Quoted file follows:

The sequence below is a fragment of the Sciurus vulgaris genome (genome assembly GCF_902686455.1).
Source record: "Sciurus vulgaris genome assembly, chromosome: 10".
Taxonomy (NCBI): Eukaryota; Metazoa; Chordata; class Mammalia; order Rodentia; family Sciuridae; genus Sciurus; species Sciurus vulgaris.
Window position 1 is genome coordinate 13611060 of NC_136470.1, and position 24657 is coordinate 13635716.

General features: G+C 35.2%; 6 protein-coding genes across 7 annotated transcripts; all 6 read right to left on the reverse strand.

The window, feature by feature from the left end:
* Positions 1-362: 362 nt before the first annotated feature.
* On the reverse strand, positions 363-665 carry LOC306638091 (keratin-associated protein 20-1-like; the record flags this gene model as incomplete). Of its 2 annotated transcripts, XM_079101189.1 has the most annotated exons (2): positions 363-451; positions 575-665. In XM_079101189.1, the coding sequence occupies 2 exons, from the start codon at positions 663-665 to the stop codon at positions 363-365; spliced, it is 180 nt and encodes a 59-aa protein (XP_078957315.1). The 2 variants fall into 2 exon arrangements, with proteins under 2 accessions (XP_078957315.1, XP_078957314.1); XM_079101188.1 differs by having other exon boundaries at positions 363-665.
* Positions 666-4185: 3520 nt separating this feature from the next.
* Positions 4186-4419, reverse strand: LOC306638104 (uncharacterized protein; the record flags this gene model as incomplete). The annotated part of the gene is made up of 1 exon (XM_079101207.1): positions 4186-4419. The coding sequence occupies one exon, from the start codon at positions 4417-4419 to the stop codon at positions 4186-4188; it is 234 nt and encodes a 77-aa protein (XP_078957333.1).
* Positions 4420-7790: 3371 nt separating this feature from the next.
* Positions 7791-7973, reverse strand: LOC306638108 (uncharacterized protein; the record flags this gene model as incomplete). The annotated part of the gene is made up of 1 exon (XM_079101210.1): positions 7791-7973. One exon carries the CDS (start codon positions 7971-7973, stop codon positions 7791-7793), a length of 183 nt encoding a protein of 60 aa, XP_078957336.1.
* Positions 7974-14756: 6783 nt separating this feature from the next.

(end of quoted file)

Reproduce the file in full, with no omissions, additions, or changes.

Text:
The sequence below is a fragment of the Sciurus vulgaris genome (genome assembly GCF_902686455.1).
Source record: "Sciurus vulgaris genome assembly, chromosome: 10".
Taxonomy (NCBI): Eukaryota; Metazoa; Chordata; class Mammalia; order Rodentia; family Sciuridae; genus Sciurus; species Sciurus vulgaris.
Window position 1 is genome coordinate 13611060 of NC_136470.1, and position 24657 is coordinate 13635716.

General features: G+C 35.2%; 6 protein-coding genes across 7 annotated transcripts; all 6 read right to left on the reverse strand.

The window, feature by feature from the left end:
* Positions 1-362: 362 nt before the first annotated feature.
* On the reverse strand, positions 363-665 carry LOC306638091 (keratin-associated protein 20-1-like; the record flags this gene model as incomplete). Of its 2 annotated transcripts, XM_079101189.1 has the most annotated exons (2): positions 363-451; positions 575-665. In XM_079101189.1, the coding sequence occupies 2 exons, from the start codon at positions 663-665 to the stop codon at positions 363-365; spliced, it is 180 nt and encodes a 59-aa protein (XP_078957315.1). The 2 variants fall into 2 exon arrangements, with proteins under 2 accessions (XP_078957315.1, XP_078957314.1); XM_079101188.1 differs by having other exon boundaries at positions 363-665.
* Positions 666-4185: 3520 nt separating this feature from the next.
* Positions 4186-4419, reverse strand: LOC306638104 (uncharacterized protein; the record flags this gene model as incomplete). The annotated part of the gene is made up of 1 exon (XM_079101207.1): positions 4186-4419. The coding sequence occupies one exon, from the start codon at positions 4417-4419 to the stop codon at positions 4186-4188; it is 234 nt and encodes a 77-aa protein (XP_078957333.1).
* Positions 4420-7790: 3371 nt separating this feature from the next.
* Positions 7791-7973, reverse strand: LOC306638108 (uncharacterized protein; the record flags this gene model as incomplete). The annotated part of the gene is made up of 1 exon (XM_079101210.1): positions 7791-7973. One exon carries the CDS (start codon positions 7971-7973, stop codon positions 7791-7793), a length of 183 nt encoding a protein of 60 aa, XP_078957336.1.
* Positions 7974-14756: 6783 nt separating this feature from the next.